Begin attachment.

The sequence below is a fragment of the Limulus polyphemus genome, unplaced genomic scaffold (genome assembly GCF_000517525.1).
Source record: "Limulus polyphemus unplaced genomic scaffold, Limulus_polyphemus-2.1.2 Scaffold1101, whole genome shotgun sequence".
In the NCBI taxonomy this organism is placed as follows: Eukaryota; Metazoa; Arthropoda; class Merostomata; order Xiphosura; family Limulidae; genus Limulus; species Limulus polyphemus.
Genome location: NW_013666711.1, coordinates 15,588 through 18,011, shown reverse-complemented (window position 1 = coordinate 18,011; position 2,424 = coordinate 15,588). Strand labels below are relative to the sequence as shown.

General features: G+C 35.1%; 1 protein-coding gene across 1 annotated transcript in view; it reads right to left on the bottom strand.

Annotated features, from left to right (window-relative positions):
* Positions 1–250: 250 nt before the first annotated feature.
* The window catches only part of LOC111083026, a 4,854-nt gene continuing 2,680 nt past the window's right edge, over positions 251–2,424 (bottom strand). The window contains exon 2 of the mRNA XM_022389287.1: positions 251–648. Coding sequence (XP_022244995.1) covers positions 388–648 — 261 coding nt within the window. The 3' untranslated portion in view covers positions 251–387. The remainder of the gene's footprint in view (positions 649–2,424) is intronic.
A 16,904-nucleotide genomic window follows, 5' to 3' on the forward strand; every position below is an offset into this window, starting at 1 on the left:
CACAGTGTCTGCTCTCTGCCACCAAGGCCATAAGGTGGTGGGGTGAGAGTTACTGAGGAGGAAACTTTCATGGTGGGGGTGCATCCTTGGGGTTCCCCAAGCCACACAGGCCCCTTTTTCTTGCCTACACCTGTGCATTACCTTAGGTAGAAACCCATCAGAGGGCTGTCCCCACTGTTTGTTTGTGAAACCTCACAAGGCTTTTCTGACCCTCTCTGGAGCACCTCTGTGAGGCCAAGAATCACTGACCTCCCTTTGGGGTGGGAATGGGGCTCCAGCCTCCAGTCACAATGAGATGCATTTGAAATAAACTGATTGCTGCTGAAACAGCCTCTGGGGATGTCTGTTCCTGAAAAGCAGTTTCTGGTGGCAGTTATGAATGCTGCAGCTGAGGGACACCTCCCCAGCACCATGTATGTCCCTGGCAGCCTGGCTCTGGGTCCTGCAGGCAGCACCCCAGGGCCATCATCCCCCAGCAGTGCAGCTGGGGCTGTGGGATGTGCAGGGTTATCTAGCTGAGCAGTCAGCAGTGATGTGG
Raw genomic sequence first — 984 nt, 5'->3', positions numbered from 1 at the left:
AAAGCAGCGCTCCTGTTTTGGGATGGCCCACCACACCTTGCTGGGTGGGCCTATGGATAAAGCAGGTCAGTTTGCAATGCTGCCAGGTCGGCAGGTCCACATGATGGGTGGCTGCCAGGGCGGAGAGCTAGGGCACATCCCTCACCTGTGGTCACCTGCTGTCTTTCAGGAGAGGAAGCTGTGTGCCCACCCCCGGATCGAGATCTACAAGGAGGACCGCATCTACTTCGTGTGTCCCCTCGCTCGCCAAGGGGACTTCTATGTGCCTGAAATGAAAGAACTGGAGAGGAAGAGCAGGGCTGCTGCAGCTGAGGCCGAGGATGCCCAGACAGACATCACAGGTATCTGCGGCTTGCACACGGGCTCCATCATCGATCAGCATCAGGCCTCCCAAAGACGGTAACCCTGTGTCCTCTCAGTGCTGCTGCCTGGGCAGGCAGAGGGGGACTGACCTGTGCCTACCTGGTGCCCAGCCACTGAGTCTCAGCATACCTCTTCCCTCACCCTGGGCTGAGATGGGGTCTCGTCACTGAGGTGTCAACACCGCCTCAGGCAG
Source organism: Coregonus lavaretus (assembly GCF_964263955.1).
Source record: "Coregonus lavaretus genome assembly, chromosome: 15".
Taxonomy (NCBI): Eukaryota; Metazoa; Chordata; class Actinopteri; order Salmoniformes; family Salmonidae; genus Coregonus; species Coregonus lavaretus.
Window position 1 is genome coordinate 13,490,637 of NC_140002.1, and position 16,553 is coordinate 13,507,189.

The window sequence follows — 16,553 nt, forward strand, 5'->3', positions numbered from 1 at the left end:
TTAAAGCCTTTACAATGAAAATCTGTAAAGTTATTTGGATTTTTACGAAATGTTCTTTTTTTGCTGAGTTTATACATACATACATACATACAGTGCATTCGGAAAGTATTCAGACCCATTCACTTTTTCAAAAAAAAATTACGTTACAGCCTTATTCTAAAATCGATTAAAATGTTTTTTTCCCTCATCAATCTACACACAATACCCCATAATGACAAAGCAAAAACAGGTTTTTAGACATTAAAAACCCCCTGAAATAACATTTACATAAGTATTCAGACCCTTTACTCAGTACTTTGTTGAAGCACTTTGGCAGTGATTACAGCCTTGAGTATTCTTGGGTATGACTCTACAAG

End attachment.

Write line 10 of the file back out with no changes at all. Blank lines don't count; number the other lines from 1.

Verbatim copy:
CACAGTGTCTGCTCTCTGCCACCAAGGCCATAAGGTGGTGGGGTGAGAGTTACTGAGGAGGAAACTTTCATGGTGGGGGTGCATCCTTGGGGTTCCCCAAGCCACACAGGCCCCTTTTTCTTGCCTACACCTGTGCATTACCTTAGGTAGAAACCCATCAGAGGGCTGTCCCCACTGTTTGTTTGTGAAACCTCACAAGGCTTTTCTGACCCTCTCTGGAGCACCTCTGTGAGGCCAAGAATCACTGACCTCCCTTTGGGGTGGGAATGGGGCTCCAGCCTCCAGTCACAATGAGATGCATTTGAAATAAACTGATTGCTGCTGAAACAGCCTCTGGGGATGTCTGTTCCTGAAAAGCAGTTTCTGGTGGCAGTTATGAATGCTGCAGCTGAGGGACACCTCCCCAGCACCATGTATGTCCCTGGCAGCCTGGCTCTGGGTCCTGCAGGCAGCACCCCAGGGCCATCATCCCCCAGCAGTGCAGCTGGGGCTGTGGGATGTGCAGGGTTATCTAGCTGAGCAGTCAGCAGTGATGTGG